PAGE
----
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Rock, punk and vegan cultures in Tokyo

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I'm really fortunate that a friend of my friend B. introduced us to K., who is an activist in feminism, homeless issues and anti-consumerism. She suggested that we go to see a vegan cafe near Koenji station (after exiting the station, turn left immediately and take the first street from the left. The bar which hosts the vegan cafe is on the right, there is a sign saying "vegi [something]". B.

has read that the area around Koenji is famous for rock and punk culture. It is home for many bars and interesting shops. We went into a music store, which is on the left of the street. The person managing the store (I'm not sure if he works alone or with others) speaks perfect English and has interesting stories to tell. He told us that he used to study visual arts, but was drawn into music afterwards. It's difficult in Japan for young and unrecognised musicians - they have to pay JPY 50,000 to rent a studio for practice for a week, and pay similar amounts for each show. There are, however, more and more clubs and bars who would host visual artists and musicians for free or for a symbolic fee.

The shop has a huuuuge collection of vinyls and amazing variety of genres. It's worth spending some time browsing through Japanese and world music collections.

Just in front of the vegan cafe there is a shop for used furniture. Another shop nearby sells secondhand clothing - a challenge to the society so interested in the latest fashion :) Also, on the left side of the street there are white stairs leading to an informal infoshop, where young people have discussions and hold sewing workshops. A very cosy place simply to be, without paying for anything (quite unusual, huh?).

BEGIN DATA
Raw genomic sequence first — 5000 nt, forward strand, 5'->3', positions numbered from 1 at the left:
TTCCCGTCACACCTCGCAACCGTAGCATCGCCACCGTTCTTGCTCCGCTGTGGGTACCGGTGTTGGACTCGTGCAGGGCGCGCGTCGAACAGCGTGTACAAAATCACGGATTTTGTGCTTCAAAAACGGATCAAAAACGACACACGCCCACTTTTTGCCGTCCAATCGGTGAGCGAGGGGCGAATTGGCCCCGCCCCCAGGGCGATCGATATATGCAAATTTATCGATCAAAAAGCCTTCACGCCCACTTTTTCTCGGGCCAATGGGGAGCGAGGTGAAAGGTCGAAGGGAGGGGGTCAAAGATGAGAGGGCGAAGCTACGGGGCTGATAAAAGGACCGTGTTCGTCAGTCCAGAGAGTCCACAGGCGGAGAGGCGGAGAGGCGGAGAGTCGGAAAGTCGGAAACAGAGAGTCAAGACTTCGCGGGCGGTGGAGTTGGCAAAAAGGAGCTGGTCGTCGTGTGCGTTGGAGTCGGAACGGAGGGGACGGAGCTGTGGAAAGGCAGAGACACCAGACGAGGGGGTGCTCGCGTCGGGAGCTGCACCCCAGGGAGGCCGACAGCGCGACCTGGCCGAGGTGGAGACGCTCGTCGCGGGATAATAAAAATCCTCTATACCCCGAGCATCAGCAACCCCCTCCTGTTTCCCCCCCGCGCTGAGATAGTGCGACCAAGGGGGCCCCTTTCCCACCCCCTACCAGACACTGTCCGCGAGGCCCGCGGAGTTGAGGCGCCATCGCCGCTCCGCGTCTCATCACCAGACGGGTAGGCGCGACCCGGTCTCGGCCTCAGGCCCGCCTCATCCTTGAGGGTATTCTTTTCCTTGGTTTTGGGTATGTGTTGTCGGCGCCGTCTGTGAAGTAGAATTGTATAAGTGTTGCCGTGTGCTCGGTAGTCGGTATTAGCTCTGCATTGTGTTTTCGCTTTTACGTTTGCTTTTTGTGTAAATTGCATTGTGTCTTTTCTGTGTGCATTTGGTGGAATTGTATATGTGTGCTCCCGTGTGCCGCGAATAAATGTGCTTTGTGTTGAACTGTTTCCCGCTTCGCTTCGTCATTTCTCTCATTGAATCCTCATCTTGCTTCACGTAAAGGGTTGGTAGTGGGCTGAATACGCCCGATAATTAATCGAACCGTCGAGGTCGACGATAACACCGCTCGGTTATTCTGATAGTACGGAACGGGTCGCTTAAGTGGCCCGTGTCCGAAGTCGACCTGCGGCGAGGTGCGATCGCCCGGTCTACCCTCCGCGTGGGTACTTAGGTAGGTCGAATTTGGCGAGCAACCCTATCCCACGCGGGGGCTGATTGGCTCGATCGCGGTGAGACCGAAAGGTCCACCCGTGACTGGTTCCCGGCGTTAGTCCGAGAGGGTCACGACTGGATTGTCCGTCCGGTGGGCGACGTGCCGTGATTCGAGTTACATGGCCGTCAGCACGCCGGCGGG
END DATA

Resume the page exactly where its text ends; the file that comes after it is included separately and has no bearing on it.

And finally, the vegan cafe. A bar, which doesn't serve food otherwise, lends its space for this initiative on Wednesdays, when it has almost no visitors. People here get vegetables from farmers in one of the northern prefectures, if I remember correctly, from organic farms. The people working there make miracles with just a few ingredients. Actually, while Japanese food keeps me full for no longer than 15 min, the dinner I had there had the most resemblance to what I would have at home (in Lithuania or in Budapest, my ex-home not so long ago), just the quality of vegetables was, needless to say, much higher. People who frequent this place are mainly those working in the cultural 'industry': we met a book editor, a journalist, a teacher of throat singing and a student. There were also two Germans who seemed to be friends with the frequent visitors, but we haven't figured out what they are doing in Japan.

It would be fun to do something of that sort in Lithuania. I bet that because of the crisis there would definitely be one or two bars who would host people willing to work for free.